Encoded in a gene in your body is a protein that makes sure that your organs grow in the right places. Both the gene and the protein are called sonic hedgehog.
Hedgehog genes are genes that regulate the growth of organs in the body of a developing embryo. They got their name after scientists observed that fruit fly larvae with mutated or absent Hh genes looked short and spiny, like a hedgehog.
Two of the three types of hedgehog genes got their names from real hedgehog species: the Indian hedgehog (IHH) and the desert hedgehog (DHH). The third kind, however, bears the name sonic hedgehog (SHH)–yes, that Sonic.
One day in the early ’90s, Dr. Robert D. Riddle was thinking of what to call the third gene. He didn’t like any of the options presented to him. Fortunately, inspiration struck almost as fast a bolt of lightning after he went home. He picked up one of his six-year-old daughter’s comic books, and saw the energetic erinaceid. Riddle decided to name the gene after the character; his idea stuck, and became the gene’s official name. Still, it’s not hard to imagine that his colleagues’ reactions were somewhere along the lines of “Hey, not so fast!”
Today in Science History: On December 1, 1984, the Central Terminal-Baclaran route of the Manila Light Rail Transit System (also known as LRT Line 1 or the Green Line, formerly the Yellow Line) formally opened. Many recognize it as the first metro system in Southeast Asia, preceding Singapore’s Mass Rapid Transit (MRT) by two years and eleven months. Engineers designed the LRT Line 1 to be a “fully elevated, double-track system” along Taft Avenue, which they chose mainly because of its straight length. The concrete superstructure supporting the line could reportedly withstand a Richter magnitude 8 earthquake; its “special provisions” at the bridge supports and column bases allowed for the dissipation of seismic energy. The LRTA Class 1000 trains running along the line could carry a minimum of 748 passengers (162 seated, 586 standing). They could operate at speeds of up to 60 km/h.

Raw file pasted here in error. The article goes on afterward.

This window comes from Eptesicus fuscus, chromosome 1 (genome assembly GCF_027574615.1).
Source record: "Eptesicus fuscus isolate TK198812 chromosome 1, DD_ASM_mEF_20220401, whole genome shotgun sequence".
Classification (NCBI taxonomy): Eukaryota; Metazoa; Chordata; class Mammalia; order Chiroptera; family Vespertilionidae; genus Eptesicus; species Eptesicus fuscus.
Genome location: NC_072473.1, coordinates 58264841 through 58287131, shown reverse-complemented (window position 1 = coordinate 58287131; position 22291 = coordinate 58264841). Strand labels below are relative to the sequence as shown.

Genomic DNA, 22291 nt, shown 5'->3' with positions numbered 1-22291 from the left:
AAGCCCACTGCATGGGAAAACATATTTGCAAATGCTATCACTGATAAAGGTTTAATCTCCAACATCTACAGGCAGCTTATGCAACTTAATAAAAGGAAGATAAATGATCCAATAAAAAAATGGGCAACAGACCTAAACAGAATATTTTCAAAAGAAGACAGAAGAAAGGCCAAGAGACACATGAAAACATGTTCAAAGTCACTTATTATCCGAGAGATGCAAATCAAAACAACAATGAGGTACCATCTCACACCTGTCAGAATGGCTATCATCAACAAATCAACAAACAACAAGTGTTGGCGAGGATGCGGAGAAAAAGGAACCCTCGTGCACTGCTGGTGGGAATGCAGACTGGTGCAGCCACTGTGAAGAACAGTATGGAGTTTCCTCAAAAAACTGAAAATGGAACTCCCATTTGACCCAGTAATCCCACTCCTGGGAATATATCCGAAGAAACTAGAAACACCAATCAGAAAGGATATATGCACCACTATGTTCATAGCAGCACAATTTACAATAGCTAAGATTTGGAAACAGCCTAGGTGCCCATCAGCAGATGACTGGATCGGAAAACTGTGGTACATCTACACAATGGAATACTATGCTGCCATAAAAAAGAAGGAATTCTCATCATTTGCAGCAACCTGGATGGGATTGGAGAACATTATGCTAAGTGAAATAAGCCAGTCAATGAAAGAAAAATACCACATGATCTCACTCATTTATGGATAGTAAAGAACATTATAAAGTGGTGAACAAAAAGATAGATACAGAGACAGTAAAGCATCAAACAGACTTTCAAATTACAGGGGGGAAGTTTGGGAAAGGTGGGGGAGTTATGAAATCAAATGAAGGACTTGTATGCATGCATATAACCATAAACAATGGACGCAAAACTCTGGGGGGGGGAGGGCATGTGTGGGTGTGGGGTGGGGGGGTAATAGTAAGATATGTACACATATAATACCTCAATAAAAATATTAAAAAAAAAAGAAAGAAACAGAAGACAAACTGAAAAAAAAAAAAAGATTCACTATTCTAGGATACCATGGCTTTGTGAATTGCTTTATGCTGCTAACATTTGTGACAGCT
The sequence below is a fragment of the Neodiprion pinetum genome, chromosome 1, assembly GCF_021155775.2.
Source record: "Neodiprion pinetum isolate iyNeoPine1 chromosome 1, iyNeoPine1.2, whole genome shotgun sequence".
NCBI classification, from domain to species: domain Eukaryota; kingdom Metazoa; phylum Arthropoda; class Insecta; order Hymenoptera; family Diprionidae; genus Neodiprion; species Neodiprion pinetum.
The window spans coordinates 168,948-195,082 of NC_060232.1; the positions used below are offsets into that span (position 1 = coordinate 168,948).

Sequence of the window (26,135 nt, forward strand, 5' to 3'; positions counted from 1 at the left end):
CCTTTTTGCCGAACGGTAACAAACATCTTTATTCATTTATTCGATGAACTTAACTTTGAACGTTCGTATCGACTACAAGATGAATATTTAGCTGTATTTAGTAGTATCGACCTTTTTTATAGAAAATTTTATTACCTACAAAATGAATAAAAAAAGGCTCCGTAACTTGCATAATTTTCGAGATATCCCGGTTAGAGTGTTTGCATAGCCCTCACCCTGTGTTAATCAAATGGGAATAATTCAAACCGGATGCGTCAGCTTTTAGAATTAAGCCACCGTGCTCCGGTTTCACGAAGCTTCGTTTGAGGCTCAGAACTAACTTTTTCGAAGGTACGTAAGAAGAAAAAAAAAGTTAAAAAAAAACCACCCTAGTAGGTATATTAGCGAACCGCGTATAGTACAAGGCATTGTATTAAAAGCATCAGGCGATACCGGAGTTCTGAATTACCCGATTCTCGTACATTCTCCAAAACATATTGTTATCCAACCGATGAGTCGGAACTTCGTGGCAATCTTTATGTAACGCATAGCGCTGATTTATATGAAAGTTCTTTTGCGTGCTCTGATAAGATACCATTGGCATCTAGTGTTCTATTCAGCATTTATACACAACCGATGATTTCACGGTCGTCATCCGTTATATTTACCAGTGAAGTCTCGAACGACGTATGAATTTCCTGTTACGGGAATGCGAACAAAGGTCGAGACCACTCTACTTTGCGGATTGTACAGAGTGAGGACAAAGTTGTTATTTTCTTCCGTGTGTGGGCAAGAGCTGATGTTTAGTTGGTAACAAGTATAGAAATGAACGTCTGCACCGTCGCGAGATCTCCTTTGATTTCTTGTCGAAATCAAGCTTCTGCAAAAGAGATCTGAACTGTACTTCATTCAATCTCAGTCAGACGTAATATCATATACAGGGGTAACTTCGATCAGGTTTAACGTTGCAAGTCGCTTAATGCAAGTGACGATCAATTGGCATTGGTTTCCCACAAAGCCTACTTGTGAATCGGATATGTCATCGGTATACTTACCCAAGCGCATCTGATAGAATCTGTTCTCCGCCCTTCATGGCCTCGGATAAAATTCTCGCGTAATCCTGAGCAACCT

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Author: Mikael Angelo Francisco
Bitten by the science writing bug, Mikael has years of writing and editorial experience under his belt. As the editor-in-chief of FlipScience, Mikael has sworn to help make science more fun and interesting for geeky readers and casual audiences alike.